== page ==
Nobility

If there is one person that I would say represents everything typical of dynastic politics in America, it would be Ted Kennedy. His path to power began in 1960, when his father, one of the most powerful men in America, asked the governor of Massachusetts to name a Kennedy family friend to the senate seat recently vacated by Ted’s older and much more capable brother John, as Ted was too young to be a senator. Other than being a lawyer and his political experience serving on his brother’s election campaign, he had few qualifications, and already a troubling past, having been expelled from Harvard College for cheating in 1951 (after serving in the Army for two years, he was re-instated and later graduated from Harvard).

His personal life was characterized by partying and drinking, and most famously the 1969 Chappaquiddick incident, where the most reasonable interpretation is that Kennedy’s drinking killed a 28 year old woman. Once he became the democratic senator from Massachusetts, he was virtually unbeatable, having had no serious primary challenges and few challeges from the opposing party.

If there is one person who would represent the idea of citizen rule, or democracy in action or whatever you want to call it, it would be Sarah Palin. A graduate of the University of Idaho, she first ran for political office in 1992, winning a seat on the city council with a grand total of 510 votes. Her career moved her up to mayor, eventually leading to Governor of Alaska and famously the Vice Presidential ticket of the republican party in 2008.

If there’s any reason to be in favor of nobility, it is the above two statements. One the one hand, we had a hard partying loosely ethical man who got to where he was purely on his father’s connections and his family name, on the other, an all American girl who through sheer pluck was able to rise to the top and become one of the most famous, if not powerful, politicians in the country, and most neutral observers agree that the first case was better, that it’d be better to be ruled by Ted Kennedy than Sarah Palin. (ok, time out, neutral is a tough claim here, as its very hard to get truely neutral opinions, and I’m comparing two of the most polarizing politicians of my lifetime, and there are tons of people who would say that Palin is much better than Kennedy was, so if nothing else, this is just my semi-biased opinion).

Kennedy has had very big legisaltive accomplishments: the ADA, Children’s Health Insurance (CHIP), the immigration bill of 1965, etc. Basically, if you are a liberal judging him on the basis purely of his legislative conduct (as opposed to personal character), you’d like him. If you’re a conservative, yeah, you wouldn’t, but thats borderline tautological. (perhaps, a more reasonable question is this: is Sarah Palin held in higher esteem by conservatives than Ted Kennedy is by liberals? I think the answer is no).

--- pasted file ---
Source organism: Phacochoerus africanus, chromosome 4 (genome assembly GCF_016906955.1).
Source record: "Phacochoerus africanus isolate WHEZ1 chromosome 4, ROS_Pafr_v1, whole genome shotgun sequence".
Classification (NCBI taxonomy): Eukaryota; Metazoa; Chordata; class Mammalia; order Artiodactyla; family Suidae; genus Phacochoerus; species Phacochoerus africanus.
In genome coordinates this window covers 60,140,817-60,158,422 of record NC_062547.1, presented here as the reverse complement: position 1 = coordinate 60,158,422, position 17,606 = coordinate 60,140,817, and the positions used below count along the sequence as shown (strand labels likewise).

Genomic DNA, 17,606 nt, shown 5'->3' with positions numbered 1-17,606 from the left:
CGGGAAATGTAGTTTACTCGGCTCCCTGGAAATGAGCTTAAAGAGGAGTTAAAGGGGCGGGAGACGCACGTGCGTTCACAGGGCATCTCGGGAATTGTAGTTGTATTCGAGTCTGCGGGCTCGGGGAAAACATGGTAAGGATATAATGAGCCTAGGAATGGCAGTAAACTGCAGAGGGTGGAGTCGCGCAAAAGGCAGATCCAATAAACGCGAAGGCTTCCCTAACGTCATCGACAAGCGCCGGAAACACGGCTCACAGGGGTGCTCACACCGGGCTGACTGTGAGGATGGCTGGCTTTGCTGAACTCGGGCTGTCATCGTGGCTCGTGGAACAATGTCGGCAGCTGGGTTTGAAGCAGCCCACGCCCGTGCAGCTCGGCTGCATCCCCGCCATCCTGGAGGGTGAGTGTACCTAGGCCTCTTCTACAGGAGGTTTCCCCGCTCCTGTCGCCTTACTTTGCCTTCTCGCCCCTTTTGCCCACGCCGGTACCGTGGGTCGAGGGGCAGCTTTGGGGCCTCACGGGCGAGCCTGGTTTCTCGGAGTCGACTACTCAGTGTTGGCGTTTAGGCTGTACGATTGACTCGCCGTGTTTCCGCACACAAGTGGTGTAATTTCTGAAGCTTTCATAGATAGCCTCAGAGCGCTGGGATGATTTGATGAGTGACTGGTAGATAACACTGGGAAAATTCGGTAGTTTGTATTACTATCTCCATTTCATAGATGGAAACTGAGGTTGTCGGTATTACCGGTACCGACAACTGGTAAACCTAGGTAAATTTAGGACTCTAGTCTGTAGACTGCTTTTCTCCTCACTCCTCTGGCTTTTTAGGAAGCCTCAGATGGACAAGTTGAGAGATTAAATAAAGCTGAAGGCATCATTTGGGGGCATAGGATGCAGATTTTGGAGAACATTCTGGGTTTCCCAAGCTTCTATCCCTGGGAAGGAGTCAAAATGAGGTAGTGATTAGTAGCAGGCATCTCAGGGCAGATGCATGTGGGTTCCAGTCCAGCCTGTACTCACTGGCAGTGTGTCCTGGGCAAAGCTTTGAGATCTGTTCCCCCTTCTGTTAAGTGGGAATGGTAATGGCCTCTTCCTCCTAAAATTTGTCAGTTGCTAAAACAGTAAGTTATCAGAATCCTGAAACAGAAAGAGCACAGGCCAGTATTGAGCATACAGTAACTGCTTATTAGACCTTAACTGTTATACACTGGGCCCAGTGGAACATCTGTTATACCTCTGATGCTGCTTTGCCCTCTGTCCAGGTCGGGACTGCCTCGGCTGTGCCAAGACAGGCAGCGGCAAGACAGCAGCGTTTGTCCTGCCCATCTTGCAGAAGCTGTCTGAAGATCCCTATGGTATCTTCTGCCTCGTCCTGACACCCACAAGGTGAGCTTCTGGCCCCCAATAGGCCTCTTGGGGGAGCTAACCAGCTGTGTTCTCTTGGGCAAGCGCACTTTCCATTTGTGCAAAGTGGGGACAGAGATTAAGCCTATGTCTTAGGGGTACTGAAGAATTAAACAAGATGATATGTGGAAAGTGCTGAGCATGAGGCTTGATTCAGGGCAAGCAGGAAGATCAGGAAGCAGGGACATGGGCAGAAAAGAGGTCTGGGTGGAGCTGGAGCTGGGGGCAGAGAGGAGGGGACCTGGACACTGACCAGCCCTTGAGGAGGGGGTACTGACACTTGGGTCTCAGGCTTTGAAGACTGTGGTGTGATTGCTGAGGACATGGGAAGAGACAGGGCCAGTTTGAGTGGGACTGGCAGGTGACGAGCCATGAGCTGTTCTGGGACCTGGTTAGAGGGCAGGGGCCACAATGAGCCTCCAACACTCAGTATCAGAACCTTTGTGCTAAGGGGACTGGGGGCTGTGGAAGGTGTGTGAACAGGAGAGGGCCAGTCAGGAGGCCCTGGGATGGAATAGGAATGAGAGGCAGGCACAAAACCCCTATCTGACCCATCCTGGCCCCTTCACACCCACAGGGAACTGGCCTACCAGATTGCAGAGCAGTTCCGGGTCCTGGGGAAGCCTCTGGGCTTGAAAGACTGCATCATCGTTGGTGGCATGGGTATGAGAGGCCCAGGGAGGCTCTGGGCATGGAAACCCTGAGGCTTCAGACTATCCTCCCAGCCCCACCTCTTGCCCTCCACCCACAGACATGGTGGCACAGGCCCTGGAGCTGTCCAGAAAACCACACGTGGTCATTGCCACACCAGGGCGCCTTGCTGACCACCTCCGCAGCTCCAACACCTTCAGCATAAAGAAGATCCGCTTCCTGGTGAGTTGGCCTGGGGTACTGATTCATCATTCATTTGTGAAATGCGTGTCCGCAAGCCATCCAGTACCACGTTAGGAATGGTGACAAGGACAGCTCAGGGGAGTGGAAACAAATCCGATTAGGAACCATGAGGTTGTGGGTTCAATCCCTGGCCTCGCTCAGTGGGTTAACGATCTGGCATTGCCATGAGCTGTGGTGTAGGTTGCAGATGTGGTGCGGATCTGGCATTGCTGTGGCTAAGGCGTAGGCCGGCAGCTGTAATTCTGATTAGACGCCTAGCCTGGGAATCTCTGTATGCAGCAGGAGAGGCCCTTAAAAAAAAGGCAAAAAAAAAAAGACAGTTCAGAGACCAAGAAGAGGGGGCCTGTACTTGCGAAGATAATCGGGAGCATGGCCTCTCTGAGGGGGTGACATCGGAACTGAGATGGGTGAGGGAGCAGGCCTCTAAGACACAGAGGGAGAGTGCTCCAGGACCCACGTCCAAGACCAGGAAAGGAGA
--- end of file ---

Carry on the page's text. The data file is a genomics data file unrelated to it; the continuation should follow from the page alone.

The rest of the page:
Sarah Palin is, in my opinion, one of the most intersting persons in contemporary American politics. She splashed onto the scene in 2008 when John McCain named her his running mate, and at that point basically nobody outside of Alaska had much of an opinion about her, in many ways she was the clearest example of a political blank slate, which people could project their ideas or wishes onto. To Republicans, she became the embodiment of Tea Party Republicans (before the Tea Party actually became a thing, mind you), cutting pork, and opposing the “bridge to nowhere,” although in many cases that wasn’t the case (Alaska still received the half billion dollars alloted for the bridge, it was just never built). However, she almost instantly became that, morphing into what others expected to be in a very seemless transition, becoming (at least for a while) the figurehead of the Republican anti-establishment; never squandering an opportunity to criticize the “lamestream media.” What’s most interesting to me isn’t that Palin was able to play chameleon and appear to be whatever the voters wanted, politicians do that all the time. Whats interesting to me is the sincerity of it all, Palin seemed to go beyond adapting or even embodying the nation’s perception of her, she became that perception.

The advantages of nobility are simple, they’re similar to the reasons we have tenure for professors and why judges have lifetime appointments; it mutes the temptation to go with whatever is popular in the moment, to act above the whims of the public. Rule by nobility isn’t so much an idea that there is a class of people better than the commoners but that, not facing re-elections, the nobles are free to pursue long term interests.

But that’s not illustrated by our example. Ted Kennedy, due to his name, position and history, was free to choose some positions not entirely based on the will of Massachusetts, but I doubt he really did this much more than any other Senator; he was a liberal senator from a liberal state. The story of Ted Kennedy is one of being given an office which he did not deserve, and sought to be worthy of the office.

None of this is to say that I support going back to rule by a hereditary nobility; I don’t want to change the government structure based off of a single example, there are also hundreds of things which can go wrong with nobility, and you can make the argument that the virtue of democracy isn’t so much that it produces great leaders, but rather that it prevents horrible leaders.

One thing I’d like to see is the ways that functional nobility work; meaning things like life peers in Britain, or senators for life in Italy, to attempt to gauge whether they have “better” records than elected representatives (although how to measure their records is an open question).

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